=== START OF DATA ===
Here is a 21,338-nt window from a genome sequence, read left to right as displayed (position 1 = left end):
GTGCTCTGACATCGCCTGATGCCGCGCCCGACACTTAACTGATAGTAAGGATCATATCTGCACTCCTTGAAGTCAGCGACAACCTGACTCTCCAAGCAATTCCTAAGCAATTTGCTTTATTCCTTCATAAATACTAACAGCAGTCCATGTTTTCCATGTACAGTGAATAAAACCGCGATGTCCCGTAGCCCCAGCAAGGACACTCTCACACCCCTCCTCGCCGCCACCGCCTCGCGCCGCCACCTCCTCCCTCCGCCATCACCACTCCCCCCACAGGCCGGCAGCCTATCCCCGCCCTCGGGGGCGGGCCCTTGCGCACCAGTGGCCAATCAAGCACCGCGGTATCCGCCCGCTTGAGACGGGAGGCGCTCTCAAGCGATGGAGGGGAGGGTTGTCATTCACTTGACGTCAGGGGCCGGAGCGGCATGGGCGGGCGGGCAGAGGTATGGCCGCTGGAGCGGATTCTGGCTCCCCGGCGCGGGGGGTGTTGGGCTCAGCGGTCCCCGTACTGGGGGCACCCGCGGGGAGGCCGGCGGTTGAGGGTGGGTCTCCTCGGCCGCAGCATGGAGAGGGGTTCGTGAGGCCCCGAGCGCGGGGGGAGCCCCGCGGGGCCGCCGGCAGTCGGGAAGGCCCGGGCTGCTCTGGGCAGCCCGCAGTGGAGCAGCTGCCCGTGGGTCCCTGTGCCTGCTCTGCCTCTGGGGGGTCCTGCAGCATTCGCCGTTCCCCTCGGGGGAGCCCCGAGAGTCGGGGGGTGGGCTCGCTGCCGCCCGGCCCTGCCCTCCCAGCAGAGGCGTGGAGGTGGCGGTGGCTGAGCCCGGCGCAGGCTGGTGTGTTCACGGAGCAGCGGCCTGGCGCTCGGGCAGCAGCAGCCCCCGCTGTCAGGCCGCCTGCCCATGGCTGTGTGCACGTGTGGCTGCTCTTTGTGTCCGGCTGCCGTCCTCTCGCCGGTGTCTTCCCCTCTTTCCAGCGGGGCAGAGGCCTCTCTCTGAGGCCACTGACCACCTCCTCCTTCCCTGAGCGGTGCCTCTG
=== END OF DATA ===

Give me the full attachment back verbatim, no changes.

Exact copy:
Here is a 21,338-nt window from a genome sequence, read left to right as displayed (position 1 = left end):
GTGCTCTGACATCGCCTGATGCCGCGCCCGACACTTAACTGATAGTAAGGATCATATCTGCACTCCTTGAAGTCAGCGACAACCTGACTCTCCAAGCAATTCCTAAGCAATTTGCTTTATTCCTTCATAAATACTAACAGCAGTCCATGTTTTCCATGTACAGTGAATAAAACCGCGATGTCCCGTAGCCCCAGCAAGGACACTCTCACACCCCTCCTCGCCGCCACCGCCTCGCGCCGCCACCTCCTCCCTCCGCCATCACCACTCCCCCCACAGGCCGGCAGCCTATCCCCGCCCTCGGGGGCGGGCCCTTGCGCACCAGTGGCCAATCAAGCACCGCGGTATCCGCCCGCTTGAGACGGGAGGCGCTCTCAAGCGATGGAGGGGAGGGTTGTCATTCACTTGACGTCAGGGGCCGGAGCGGCATGGGCGGGCGGGCAGAGGTATGGCCGCTGGAGCGGATTCTGGCTCCCCGGCGCGGGGGGTGTTGGGCTCAGCGGTCCCCGTACTGGGGGCACCCGCGGGGAGGCCGGCGGTTGAGGGTGGGTCTCCTCGGCCGCAGCATGGAGAGGGGTTCGTGAGGCCCCGAGCGCGGGGGGAGCCCCGCGGGGCCGCCGGCAGTCGGGAAGGCCCGGGCTGCTCTGGGCAGCCCGCAGTGGAGCAGCTGCCCGTGGGTCCCTGTGCCTGCTCTGCCTCTGGGGGGTCCTGCAGCATTCGCCGTTCCCCTCGGGGGAGCCCCGAGAGTCGGGGGGTGGGCTCGCTGCCGCCCGGCCCTGCCCTCCCAGCAGAGGCGTGGAGGTGGCGGTGGCTGAGCCCGGCGCAGGCTGGTGTGTTCACGGAGCAGCGGCCTGGCGCTCGGGCAGCAGCAGCCCCCGCTGTCAGGCCGCCTGCCCATGGCTGTGTGCACGTGTGGCTGCTCTTTGTGTCCGGCTGCCGTCCTCTCGCCGGTGTCTTCCCCTCTTTCCAGCGGGGCAGAGGCCTCTCTCTGAGGCCACTGACCACCTCCTCCTTCCCTGAGCGGTGCCTCTG